Tourism is in what is known as the ‘Tertiary Sector’ of the economy. This ‘service industry’ is one of 3 other sectors in an economy, the 2 other sectors are: secondary sector and primary sector. The primary sector deals with ‘extraction’ such as farming, fishing & quarrying. The secondary sector deals with manufacturing and construction.
‘According to the theory the main focus of an economy's activity shifts from the primary, through the secondary and finally to the tertiary sector. Fourastié saw the process as essentially positive, and in ‘The Great Hope of the Twentieth Century’ he writes of the increase in quality of life, social security, blossoming of education and culture, higher level of qualifications, humanisation of work, and avoidance of unemployment.’ (http://en.wikipedia.org/wiki/Three-sector_hypothesis, accessed 4th October ’08)
According to Fourastié following the primary and secondary sectors, the tertiary sector will flourish in an advancing economy. We can see evidence of this as the worlds advancing countries with populations with large amounts of income can travel more than once annually. The differences that distinguish tourism from other services from the Tertiary Sector are that the product offered in travel is intangible, so the service expectance is quite high.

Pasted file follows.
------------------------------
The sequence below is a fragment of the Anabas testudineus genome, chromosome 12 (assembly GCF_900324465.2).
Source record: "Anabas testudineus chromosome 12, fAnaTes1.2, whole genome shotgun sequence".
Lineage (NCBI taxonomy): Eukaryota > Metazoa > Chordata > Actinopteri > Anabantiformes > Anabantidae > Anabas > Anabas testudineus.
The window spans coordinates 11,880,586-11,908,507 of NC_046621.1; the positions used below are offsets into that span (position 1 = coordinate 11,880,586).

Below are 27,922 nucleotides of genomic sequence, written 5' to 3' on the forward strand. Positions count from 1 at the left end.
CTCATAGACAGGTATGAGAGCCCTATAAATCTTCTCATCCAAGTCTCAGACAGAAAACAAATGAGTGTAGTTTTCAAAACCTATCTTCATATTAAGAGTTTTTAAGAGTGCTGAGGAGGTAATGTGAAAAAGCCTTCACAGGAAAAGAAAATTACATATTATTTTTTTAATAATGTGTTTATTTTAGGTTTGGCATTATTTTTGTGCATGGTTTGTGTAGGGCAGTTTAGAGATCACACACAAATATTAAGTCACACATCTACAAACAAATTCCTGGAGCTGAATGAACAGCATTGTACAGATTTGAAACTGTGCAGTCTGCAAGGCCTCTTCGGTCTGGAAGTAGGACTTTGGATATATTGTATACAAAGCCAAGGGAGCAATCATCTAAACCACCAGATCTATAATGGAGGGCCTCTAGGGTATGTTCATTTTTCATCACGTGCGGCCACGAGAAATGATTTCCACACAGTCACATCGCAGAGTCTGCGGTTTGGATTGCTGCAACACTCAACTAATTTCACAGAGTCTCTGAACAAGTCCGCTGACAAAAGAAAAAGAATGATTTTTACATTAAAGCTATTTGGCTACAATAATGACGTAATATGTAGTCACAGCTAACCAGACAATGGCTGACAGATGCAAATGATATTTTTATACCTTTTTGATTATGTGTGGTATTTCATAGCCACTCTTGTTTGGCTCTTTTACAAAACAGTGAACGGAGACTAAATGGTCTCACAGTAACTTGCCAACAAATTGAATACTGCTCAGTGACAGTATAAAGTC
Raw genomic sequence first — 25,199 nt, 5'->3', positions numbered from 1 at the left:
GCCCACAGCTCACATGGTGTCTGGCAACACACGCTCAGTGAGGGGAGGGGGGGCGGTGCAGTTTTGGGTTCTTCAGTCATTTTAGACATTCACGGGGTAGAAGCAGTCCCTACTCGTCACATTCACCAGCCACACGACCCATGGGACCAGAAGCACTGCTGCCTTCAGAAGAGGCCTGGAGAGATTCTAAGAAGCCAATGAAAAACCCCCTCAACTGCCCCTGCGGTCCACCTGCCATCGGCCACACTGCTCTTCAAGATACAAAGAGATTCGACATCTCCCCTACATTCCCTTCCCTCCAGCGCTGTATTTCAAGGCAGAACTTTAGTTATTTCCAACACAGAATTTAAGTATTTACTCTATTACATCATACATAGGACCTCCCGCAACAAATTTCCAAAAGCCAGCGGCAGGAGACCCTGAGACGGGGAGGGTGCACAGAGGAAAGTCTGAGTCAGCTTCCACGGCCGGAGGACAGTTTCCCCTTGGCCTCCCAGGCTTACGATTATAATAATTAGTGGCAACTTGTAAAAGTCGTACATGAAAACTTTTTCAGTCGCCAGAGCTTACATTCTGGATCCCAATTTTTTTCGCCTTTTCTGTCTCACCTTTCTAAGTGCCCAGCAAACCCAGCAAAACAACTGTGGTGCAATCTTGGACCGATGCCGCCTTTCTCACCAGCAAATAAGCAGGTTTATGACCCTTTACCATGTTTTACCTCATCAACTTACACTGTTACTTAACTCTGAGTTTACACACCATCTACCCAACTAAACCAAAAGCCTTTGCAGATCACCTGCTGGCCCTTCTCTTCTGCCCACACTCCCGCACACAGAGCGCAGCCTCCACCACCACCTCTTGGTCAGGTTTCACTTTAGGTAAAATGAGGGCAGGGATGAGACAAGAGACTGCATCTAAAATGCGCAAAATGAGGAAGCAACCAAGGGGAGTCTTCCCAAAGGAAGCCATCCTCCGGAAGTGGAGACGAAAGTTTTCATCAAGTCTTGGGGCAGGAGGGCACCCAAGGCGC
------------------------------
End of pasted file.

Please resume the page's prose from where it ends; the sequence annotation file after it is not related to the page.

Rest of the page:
Another quite important difference that cannot be ignored is the fact that tourism is commonly based in developed countries with flourishing economies, rather than undeveloped countries with poor economies. A service manager can bridge the differences between the tourism products from other economic sectors by implementing travel packages or volunteer tourist packages to poor or undeveloped countries, such packages may include local bus rides to and from destinations, staying in local people’s homes, eating out in locally owned restaurants, and buying local foods. All of these can add a sense of adventure to tourists as well as helping the primary economy in a developing...
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